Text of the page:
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Murderers & Robbers (Triple Six Mafia Presents)

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Album Review

When visiting Memphis, out-of-towners will inevitably head toward Graceland to commune with the ghost of Elvis Presley, maybe tour the legendary Sun Studios, and later take a stroll down historic Beale Street. Few tourists venture close to the north side of the Bluff City, though, and after listening to the haunting "North, North," the defining track of Project Pat's "underground album," Murderers & Robbers, even most natives would be scared to death to take a ride on Pat's turf. An affiliate of Memphis rap pioneers Three 6 Mafia, Project Pat (born Patrick Houston) grew up on the north side of the city, a hard-luck area cratered by poverty where crime is casual and violence is frequent. This is the world outlined lyrically by Pat on his independently released second album, Murderers & Robbers. The brutal lyrics of the nightmarish "This Ain't No Game" are enforced by a sparse, dark-hued instrumental track. The chilling "Bitch Smackin Killa" is a tale of betrayal and violence, a crime where the police will respond too late to do much more than pull a body bag out of the trunk. The title track uses the chant of "murderer" like a hard rock guitarist will use a recurring riff, while the dead-end tale of woe, "Easily Executed," provides an antique feel, sounding like a slightly scratchy record in the background while Pat slings rhymes. Although no producer is listed on Murderers & Robbers — the CD packaging looks for all the world like an illicit bootleg — the songs were most likely shaped by Three 6 Mafia masterminds Juicy J (Pat's brother) and DJ Paul. The production is deft and imaginative, heightening the paranoia and claustrophobic nature of Pat's rhymes, making Murderers & Robbers a solid representative of the Dirty South sound, heavily influenced by the hardcore style of Houston's Geto Boys. If the pornographic sex, random violence, and hard-edged lyrics of Murderers & Robbers seem too exaggerated to be real, a look at the newspaper headlines will remind listeners otherwise. Only in Project Pat's Memphis could gang members confined to the county jail hold gladiatorial battles between inmates, brutal clashes that left many participants crippled for life. Gangsta rap doesn't get any more starkly realistic than Murderers & Robbers. ~ Rev. Keith A. Gordon, Rovi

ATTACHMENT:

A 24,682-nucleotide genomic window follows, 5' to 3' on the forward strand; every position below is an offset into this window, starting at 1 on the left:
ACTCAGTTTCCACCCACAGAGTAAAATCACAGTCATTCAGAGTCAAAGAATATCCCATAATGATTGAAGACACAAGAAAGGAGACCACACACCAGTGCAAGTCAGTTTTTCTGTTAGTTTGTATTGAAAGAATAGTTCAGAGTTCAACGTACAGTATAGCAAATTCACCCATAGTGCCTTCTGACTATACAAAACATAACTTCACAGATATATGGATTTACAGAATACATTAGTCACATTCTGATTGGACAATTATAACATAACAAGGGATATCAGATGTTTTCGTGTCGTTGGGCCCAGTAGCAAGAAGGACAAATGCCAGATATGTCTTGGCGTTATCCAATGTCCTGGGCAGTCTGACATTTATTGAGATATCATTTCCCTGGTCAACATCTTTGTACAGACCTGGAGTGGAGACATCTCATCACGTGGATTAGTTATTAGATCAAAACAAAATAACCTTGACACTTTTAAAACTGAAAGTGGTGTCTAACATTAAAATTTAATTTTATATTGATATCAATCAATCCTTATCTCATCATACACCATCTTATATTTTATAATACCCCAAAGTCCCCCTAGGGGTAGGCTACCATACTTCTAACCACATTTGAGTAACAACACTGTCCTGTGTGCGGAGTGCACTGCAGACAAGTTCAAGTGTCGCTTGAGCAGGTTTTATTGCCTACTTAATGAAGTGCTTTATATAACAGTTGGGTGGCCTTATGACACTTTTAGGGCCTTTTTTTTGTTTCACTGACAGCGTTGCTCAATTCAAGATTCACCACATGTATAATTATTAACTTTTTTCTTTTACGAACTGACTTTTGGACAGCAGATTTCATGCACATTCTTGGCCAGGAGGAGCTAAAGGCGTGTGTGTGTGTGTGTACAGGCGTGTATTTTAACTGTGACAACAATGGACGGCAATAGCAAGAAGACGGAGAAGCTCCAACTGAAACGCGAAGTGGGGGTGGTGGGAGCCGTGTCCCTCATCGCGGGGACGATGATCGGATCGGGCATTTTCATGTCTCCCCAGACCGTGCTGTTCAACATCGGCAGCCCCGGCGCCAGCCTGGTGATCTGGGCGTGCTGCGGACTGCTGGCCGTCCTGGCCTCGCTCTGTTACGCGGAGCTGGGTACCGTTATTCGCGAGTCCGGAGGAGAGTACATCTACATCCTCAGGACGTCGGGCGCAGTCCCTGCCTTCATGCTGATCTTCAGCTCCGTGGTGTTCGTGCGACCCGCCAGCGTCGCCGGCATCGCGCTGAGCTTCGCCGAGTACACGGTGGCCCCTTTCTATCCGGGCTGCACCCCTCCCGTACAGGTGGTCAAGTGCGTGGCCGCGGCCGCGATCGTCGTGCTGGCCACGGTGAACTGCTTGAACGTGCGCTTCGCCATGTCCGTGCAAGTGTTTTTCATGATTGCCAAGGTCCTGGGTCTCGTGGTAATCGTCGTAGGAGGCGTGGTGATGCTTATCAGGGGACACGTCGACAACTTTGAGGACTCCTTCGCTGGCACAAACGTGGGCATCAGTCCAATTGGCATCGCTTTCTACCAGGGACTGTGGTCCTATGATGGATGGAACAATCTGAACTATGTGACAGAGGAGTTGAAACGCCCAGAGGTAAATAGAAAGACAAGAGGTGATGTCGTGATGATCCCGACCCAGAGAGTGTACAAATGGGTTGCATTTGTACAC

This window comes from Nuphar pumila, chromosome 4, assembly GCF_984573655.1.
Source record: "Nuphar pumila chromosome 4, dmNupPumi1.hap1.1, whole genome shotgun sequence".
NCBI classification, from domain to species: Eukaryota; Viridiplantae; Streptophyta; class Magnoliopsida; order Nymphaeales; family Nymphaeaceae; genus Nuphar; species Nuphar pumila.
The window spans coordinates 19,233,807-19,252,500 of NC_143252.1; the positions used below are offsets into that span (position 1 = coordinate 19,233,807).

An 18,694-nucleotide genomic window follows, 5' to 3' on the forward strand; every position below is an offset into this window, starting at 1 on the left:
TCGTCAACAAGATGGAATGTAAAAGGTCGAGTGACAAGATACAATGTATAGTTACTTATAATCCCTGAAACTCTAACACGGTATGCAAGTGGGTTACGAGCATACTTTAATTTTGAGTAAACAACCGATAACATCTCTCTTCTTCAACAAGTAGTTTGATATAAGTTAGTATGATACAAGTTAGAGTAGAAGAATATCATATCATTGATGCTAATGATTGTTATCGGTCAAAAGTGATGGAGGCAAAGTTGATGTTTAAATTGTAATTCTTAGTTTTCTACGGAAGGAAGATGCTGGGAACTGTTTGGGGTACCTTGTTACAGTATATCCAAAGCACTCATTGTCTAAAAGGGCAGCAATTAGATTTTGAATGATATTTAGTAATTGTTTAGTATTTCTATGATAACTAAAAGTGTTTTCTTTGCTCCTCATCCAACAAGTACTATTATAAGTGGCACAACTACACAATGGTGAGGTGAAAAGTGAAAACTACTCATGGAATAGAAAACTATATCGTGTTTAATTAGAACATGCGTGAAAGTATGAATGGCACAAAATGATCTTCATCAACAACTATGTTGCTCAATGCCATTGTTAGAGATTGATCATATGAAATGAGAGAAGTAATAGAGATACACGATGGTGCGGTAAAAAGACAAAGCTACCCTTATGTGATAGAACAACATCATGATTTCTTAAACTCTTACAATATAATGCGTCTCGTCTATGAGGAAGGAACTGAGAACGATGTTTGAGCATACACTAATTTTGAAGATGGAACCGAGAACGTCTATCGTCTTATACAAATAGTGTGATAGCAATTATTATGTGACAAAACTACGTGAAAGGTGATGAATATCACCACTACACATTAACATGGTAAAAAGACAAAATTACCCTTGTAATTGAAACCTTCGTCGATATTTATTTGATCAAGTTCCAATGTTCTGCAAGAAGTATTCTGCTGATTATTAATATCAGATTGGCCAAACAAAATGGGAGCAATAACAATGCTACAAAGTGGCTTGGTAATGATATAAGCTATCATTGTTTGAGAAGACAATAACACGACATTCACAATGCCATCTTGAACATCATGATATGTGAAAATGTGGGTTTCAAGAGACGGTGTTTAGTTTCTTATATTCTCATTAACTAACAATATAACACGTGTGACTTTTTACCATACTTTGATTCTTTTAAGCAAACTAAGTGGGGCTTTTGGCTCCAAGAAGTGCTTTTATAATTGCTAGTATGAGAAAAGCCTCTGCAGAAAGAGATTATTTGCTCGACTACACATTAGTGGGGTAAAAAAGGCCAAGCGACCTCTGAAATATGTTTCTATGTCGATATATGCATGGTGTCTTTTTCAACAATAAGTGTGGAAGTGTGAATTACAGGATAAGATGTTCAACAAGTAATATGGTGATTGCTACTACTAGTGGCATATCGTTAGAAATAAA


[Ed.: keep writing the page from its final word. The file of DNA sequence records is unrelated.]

Born: 1972 in Memphis, TN

Genre: Hip-Hop/Rap

Years Active: '90s, '00s, '10s

Of the many hardcore rappers to emerge from Memphis during the late '90s, Project Pat stood tall amid his peers. His affiliation with the Three 6 Mafia collective introduced him to many listeners, especially after he was featured on the group's hit song "Sippin' on Some Syrup" in 2000. Yet Project Pat (born Patrick Houston, brother to Three 6 Mafia founder Juicy J) made his mark on much of America with a hit song of his own a year later, "Chickenhead." The song -- which features production by Juicy...
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Murderers & Robbers (Triple Six Mafia Presents), Project Pat
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